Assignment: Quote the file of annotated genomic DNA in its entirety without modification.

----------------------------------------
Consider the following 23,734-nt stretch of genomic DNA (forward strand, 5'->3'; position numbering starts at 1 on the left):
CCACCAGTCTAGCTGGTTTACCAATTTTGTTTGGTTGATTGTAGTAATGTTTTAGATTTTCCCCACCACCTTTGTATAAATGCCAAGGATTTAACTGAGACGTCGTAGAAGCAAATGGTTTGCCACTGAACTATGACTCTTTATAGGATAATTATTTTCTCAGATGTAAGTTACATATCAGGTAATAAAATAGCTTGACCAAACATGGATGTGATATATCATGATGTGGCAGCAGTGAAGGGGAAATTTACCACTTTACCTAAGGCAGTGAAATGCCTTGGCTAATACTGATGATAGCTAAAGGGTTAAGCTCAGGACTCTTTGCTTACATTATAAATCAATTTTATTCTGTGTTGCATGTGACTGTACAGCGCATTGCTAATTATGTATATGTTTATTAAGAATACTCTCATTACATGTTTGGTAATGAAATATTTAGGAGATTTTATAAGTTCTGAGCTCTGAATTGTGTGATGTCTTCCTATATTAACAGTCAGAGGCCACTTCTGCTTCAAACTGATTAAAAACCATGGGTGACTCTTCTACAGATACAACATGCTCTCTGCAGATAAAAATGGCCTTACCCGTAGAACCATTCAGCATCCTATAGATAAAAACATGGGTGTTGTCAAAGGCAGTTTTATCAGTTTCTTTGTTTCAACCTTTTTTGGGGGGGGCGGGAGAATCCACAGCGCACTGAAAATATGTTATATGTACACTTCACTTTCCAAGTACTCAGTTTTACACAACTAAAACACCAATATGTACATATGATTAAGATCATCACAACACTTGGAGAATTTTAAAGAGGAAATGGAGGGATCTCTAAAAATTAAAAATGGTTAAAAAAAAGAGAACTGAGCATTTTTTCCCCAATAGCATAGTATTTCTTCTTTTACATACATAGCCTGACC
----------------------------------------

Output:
Consider the following 23,734-nt stretch of genomic DNA (forward strand, 5'->3'; position numbering starts at 1 on the left):
CCACCAGTCTAGCTGGTTTACCAATTTTGTTTGGTTGATTGTAGTAATGTTTTAGATTTTCCCCACCACCTTTGTATAAATGCCAAGGATTTAACTGAGACGTCGTAGAAGCAAATGGTTTGCCACTGAACTATGACTCTTTATAGGATAATTATTTTCTCAGATGTAAGTTACATATCAGGTAATAAAATAGCTTGACCAAACATGGATGTGATATATCATGATGTGGCAGCAGTGAAGGGGAAATTTACCACTTTACCTAAGGCAGTGAAATGCCTTGGCTAATACTGATGATAGCTAAAGGGTTAAGCTCAGGACTCTTTGCTTACATTATAAATCAATTTTATTCTGTGTTGCATGTGACTGTACAGCGCATTGCTAATTATGTATATGTTTATTAAGAATACTCTCATTACATGTTTGGTAATGAAATATTTAGGAGATTTTATAAGTTCTGAGCTCTGAATTGTGTGATGTCTTCCTATATTAACAGTCAGAGGCCACTTCTGCTTCAAACTGATTAAAAACCATGGGTGACTCTTCTACAGATACAACATGCTCTCTGCAGATAAAAATGGCCTTACCCGTAGAACCATTCAGCATCCTATAGATAAAAACATGGGTGTTGTCAAAGGCAGTTTTATCAGTTTCTTTGTTTCAACCTTTTTTGGGGGGGGCGGGAGAATCCACAGCGCACTGAAAATATGTTATATGTACACTTCACTTTCCAAGTACTCAGTTTTACACAACTAAAACACCAATATGTACATATGATTAAGATCATCACAACACTTGGAGAATTTTAAAGAGGAAATGGAGGGATCTCTAAAAATTAAAAATGGTTAAAAAAAAGAGAACTGAGCATTTTTTCCCCAATAGCATAGTATTTCTTCTTTTACATACATAGCCTGACC